Last week I gave some compelling reasons as to why you should always read the full script before every audition. If you missed it, you can find it here. But, what if a script isn’t provided?
Often times we’ll open up a breakdown and it will say specifically “Scripts cannot be provided at this time”. This can be for many reasons, maybe it’s still a work in progress, maybe it’s to protect the script from accidentally being distributed. It’s not really important. What is important, is how are you going to use what you do have access to, to build the best darn character you can.
Here’s a few top tips on how to make super-specific choices in your audition:
- Read the breakdown like a detective: Most actors will skip right to their own character breakdown and try to cater their audition to something like : “Uptight mother who is very protective of her kids”. While this is a nice glimpse into what you can play–it’s also a sure fire way to ensure your audition is EXACTLY THE SAME as everyone else’s. The casting director is gonna get a WHOLE BUNCH of auditions of women, playing an uptight mother who is protective of her kids (yes, the obvious choice is going to be obvious to everyone). So, how do you set yourself apart?
Pay attention to every detail. The title of the production, the episode name, the producers of the project, what network it will be airing on. All of that gives you clues as to what sort of tone/genre they are looking for in their actors’ performance. A movie named “Wedding Murders” will have a different tone from “Wedding Belles”. A show on HBO will be different than a show on the Disney Channel, or a Hallmark Mystery movie may be different than an indie mystery movie.
- Look up the production & creative team on IMDb or Google: Now that you know who’s making the decisions, look them up! You have everything at your fingertips now. Find past projects they’ve worked on, get familiar with their work.
- Look up past episodes: If you’re lucky enough to get an audition for a show that’s in a 2nd/3rd season, look up an episode and watch it! Figure out the relationships between the series regulars, and who you are talking about or to in your sides. I recently had an audition where some of the main characters were kids. In one scene, I was talking to four of them, some taller, some smaller. If I hadn’t bothered to look up an episode, I would’ve assumed they were all adults and the eyelines would’ve been off. How you speak to a child will also be different than if you’re speaking to an adult.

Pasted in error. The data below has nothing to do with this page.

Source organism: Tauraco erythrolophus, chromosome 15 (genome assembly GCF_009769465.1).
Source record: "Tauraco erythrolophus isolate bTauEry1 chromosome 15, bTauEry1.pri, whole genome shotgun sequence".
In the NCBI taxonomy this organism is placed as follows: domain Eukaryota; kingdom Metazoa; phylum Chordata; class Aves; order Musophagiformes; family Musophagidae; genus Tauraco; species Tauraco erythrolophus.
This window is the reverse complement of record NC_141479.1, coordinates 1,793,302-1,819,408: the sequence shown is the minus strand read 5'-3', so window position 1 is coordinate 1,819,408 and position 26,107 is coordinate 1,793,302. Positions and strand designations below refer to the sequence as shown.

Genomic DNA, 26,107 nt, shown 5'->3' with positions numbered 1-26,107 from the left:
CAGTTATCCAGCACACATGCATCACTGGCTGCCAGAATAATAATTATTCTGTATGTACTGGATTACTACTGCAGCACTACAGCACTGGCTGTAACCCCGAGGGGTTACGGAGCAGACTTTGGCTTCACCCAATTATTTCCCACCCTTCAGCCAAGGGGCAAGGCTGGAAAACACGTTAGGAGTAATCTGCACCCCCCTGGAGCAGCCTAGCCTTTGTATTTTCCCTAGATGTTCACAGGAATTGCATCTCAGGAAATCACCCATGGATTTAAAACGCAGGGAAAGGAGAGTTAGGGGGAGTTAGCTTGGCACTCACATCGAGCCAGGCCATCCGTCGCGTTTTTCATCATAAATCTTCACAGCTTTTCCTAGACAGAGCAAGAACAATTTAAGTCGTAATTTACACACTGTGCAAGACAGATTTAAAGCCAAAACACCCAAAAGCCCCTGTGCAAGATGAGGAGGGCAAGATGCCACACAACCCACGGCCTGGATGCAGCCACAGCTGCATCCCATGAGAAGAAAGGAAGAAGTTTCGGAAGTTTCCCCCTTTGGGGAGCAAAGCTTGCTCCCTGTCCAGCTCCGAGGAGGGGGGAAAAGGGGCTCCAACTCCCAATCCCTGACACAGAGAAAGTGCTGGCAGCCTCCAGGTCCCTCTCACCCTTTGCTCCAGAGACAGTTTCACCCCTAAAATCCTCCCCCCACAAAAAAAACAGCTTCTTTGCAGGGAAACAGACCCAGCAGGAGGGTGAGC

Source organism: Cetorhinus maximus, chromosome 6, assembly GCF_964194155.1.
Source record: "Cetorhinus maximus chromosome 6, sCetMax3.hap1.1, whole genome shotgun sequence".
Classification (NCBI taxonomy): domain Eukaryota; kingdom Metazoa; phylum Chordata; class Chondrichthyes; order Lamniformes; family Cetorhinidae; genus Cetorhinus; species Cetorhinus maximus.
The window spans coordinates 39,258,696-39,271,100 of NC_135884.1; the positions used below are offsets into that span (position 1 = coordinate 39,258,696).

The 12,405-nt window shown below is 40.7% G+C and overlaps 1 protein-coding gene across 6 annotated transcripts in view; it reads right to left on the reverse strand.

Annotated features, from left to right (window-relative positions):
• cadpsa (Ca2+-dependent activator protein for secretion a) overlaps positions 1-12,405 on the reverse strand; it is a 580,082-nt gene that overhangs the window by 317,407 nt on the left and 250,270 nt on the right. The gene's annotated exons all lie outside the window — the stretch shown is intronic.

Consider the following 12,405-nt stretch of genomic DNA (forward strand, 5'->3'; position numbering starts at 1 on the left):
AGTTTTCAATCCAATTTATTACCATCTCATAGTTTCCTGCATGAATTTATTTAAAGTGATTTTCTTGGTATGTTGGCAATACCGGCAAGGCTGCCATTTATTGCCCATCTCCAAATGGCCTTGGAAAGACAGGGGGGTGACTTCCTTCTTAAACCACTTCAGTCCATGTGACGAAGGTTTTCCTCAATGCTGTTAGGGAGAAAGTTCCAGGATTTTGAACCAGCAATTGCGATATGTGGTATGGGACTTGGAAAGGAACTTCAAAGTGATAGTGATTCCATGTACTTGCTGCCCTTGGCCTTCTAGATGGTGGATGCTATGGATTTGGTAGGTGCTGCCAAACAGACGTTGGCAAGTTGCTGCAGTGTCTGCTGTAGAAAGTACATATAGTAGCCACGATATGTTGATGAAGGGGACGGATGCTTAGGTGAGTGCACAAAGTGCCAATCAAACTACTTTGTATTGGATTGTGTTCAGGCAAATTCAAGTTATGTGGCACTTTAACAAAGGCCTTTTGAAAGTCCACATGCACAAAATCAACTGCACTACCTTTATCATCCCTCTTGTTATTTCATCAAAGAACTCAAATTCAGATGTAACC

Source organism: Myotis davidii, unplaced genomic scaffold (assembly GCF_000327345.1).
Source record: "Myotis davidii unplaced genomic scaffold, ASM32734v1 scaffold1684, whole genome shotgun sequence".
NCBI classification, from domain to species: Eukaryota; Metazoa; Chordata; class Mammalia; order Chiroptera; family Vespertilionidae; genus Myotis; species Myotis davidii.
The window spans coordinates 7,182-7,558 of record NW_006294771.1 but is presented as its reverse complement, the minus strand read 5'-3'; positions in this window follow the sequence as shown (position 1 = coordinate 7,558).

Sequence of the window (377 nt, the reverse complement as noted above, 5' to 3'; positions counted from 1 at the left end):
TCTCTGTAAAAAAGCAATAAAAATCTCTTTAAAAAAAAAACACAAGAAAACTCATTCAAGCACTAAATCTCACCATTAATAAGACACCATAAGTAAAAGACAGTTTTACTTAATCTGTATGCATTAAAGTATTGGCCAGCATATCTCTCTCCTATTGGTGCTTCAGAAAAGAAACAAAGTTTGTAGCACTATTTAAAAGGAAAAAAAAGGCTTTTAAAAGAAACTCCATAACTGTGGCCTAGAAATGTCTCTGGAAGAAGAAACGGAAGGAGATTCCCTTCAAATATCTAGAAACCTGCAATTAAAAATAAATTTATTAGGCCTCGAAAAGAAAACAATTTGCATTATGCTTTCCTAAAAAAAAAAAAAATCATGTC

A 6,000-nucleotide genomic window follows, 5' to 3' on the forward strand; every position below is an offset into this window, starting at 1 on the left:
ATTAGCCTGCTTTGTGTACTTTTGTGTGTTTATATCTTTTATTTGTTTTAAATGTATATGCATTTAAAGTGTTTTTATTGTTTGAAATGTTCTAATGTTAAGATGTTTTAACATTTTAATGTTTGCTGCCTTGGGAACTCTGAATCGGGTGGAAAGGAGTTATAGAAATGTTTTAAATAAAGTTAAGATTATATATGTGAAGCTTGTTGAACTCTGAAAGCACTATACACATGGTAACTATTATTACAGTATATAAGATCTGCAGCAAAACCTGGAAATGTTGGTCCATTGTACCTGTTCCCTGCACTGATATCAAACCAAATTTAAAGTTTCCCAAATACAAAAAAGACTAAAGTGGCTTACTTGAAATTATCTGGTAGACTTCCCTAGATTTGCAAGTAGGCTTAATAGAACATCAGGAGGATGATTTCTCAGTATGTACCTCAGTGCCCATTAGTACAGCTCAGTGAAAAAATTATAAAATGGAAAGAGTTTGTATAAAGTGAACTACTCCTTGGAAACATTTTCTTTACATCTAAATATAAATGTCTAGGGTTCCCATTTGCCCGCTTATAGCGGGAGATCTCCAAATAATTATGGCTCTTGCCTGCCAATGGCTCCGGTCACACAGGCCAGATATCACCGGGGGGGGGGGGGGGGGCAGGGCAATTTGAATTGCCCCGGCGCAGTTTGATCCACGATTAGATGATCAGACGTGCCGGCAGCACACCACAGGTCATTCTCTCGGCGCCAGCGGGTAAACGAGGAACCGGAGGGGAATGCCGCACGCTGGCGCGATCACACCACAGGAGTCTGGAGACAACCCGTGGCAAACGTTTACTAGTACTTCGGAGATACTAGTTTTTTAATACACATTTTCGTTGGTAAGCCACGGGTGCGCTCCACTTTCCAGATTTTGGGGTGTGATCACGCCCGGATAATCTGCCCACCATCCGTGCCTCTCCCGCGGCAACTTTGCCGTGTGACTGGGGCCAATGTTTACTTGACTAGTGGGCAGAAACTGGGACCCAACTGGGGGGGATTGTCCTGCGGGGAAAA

- Read all the characters’ breakdowns and sides: So here’s the big go-around if you don’t have access to the full script. Read all the character breakdowns and sides you do have access to. Often times in one breakdown there will be multiple characters that are being cast. The sides are often available for download. Most actors will go straight to their own sides and download them and start highlighting their own lines. That’s fine, as a first step. But in order to figure out how you fit into the whole story, it’s a great idea to read all of the other sides as well.
Sometimes you’re referenced in another character’s sides and it gives you a clue as to how another character sees you. I auditioned for a role once where I was a “manager of a restaurant”. Because of this, I wasn’t sure how I should dress–there wasn’t an indication if I would be uniform, or a suit, business casual? But I was able to figure out what I should wear based on how another character saw me in their sides: “…looking at her best friend who was immaculately groomed in a fresh-pressed shirt and slacks…”.
I recently had an audition where I reference another character “I know you miss Lisa, but she wouldn’t have wanted it like this.” But of course, Lisa was not in my scene, and it didn’t say in the breakdown who Lisa was. You might assume she’s gone–but did she leave, is she dead, is she an ex-girlfriend, sister, mother, daughter? Reading the rest of the sides available to me, I was able to figure it out.
Every single detail you can add to your performance will be able to set you apart from the others. The camera picks up even the smallest movements: eye lines, jaw clenching, raising of an eyebrow, swallowing, these movements are often motivated by a thought. Those small details that you’ve discovered while creating your character will give your actions purpose.
How you say the line: “I know you miss Lisa” might have just the subtlest difference depending on if Lisa was the ex who left him 10 years ago, or the loving wife who lost her battle with cancer 6 months ago.
Understanding these nuances will give your character more texture, be more interesting to watch, and will make your audition standout.